2.5 out of 5 stars
Published on July 7, 2015
This book reads like a quasi-literary (as in literary genre) adaptation of Desperate Housewives. In typical literary fiction style, it is bleak and unforgiving. It sheds light on the less than perfect lives of housewives in an upperclass Connecticut seaside community, with a focus on Cheryl and her stepson Teddy.
I’m starting to worry that there is a new-ish trend in the literary fiction world where an author starts a novel in one way and then takes a completely different turn towards the end. I’m sure that it works really well sometimes, but for the most part it feels gimmicky. I was left thinking, “what the heck is this crap?!?”. The character arc for Cheryl starts off one way and then takes a left turn. It makes the reader feel like most of the book was pointless because the first 75-80% of the book was disregarded anyway.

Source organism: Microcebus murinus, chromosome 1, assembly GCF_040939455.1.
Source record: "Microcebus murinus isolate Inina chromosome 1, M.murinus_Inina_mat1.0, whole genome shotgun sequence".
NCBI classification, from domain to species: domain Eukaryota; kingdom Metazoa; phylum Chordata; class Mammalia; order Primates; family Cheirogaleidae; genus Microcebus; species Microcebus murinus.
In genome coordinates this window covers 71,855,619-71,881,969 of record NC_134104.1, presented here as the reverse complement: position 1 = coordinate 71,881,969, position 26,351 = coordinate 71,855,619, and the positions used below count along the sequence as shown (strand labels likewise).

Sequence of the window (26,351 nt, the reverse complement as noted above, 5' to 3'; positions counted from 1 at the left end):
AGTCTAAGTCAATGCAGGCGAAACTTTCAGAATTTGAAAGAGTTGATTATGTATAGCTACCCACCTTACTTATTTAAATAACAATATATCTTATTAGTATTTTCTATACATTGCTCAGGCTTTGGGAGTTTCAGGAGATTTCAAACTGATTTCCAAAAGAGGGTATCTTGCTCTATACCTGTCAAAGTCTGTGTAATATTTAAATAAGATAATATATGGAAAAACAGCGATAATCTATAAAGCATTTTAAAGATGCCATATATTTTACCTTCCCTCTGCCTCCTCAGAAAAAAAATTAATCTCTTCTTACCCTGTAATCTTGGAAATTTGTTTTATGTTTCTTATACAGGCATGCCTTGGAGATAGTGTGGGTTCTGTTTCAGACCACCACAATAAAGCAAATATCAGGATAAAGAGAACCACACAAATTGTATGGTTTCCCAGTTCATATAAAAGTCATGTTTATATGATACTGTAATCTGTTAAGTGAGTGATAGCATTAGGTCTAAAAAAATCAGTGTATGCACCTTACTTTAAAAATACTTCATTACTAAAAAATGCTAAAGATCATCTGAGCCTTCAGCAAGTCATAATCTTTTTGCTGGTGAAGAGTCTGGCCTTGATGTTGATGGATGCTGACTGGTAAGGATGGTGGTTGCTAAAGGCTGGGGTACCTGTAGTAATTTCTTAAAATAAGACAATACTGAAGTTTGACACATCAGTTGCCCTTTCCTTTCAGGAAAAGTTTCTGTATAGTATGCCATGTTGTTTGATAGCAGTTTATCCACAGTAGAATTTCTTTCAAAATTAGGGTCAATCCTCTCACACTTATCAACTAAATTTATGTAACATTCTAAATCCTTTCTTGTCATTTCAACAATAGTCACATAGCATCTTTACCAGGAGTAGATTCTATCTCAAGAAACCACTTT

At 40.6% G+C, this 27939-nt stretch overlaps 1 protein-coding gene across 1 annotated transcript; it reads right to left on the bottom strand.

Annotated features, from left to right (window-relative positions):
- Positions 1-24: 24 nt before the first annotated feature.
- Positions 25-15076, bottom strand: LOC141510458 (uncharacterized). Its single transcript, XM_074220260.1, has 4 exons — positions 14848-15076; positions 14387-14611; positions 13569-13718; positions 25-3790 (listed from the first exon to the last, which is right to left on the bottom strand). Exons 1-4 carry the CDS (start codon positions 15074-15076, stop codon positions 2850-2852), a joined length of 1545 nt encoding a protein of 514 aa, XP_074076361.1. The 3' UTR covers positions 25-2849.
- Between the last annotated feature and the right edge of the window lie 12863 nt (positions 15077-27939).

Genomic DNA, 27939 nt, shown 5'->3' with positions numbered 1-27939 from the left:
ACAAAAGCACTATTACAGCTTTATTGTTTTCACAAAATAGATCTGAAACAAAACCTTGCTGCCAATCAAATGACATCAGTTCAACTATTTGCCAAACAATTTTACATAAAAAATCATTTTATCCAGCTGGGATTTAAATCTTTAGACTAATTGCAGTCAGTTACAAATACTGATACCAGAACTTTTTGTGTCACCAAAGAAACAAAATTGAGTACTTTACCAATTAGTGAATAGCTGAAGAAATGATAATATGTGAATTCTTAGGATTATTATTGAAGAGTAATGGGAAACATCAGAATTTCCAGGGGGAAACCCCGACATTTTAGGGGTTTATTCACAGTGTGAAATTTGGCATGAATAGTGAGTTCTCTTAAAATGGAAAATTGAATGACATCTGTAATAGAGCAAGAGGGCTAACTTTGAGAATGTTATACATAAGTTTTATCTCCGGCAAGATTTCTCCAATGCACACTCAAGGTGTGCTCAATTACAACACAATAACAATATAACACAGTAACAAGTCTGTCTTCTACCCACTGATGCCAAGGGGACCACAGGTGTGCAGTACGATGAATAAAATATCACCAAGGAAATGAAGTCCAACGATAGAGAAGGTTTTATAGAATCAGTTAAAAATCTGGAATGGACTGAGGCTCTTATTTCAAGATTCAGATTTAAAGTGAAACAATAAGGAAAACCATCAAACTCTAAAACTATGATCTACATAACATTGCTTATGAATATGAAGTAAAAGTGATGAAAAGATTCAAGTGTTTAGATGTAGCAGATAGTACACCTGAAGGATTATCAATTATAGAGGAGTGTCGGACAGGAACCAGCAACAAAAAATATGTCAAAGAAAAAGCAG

I really enjoyed reading the book up until the last 30-50 or so pages. I thought it was pretty insightful and the descriptions of seaside living were fantastic. I read most of the book in one sitting because it was an interesting read but then the ending and the events leading up to the ending were ridiculous.
The only issue I had with the book before the ending was the characterization of Jeffrey. I got it that he was a bored travelling business man husband but I thought that the author could have given the character more nuance. Everything he did was predictable like a typical bored husband from a TV movie.
I enjoyed reading from Teddy’s perspective and thought that he was probably the most drawn out character in the book.
I would recommend this book to fans of Hausfrau, though it is not as good as that book. It’s an interesting perspective on domestic life.
I received a copy of this book from Netgalley in exchange for an honest review. I was really excited to read this book and I wish that I enjoyed it more.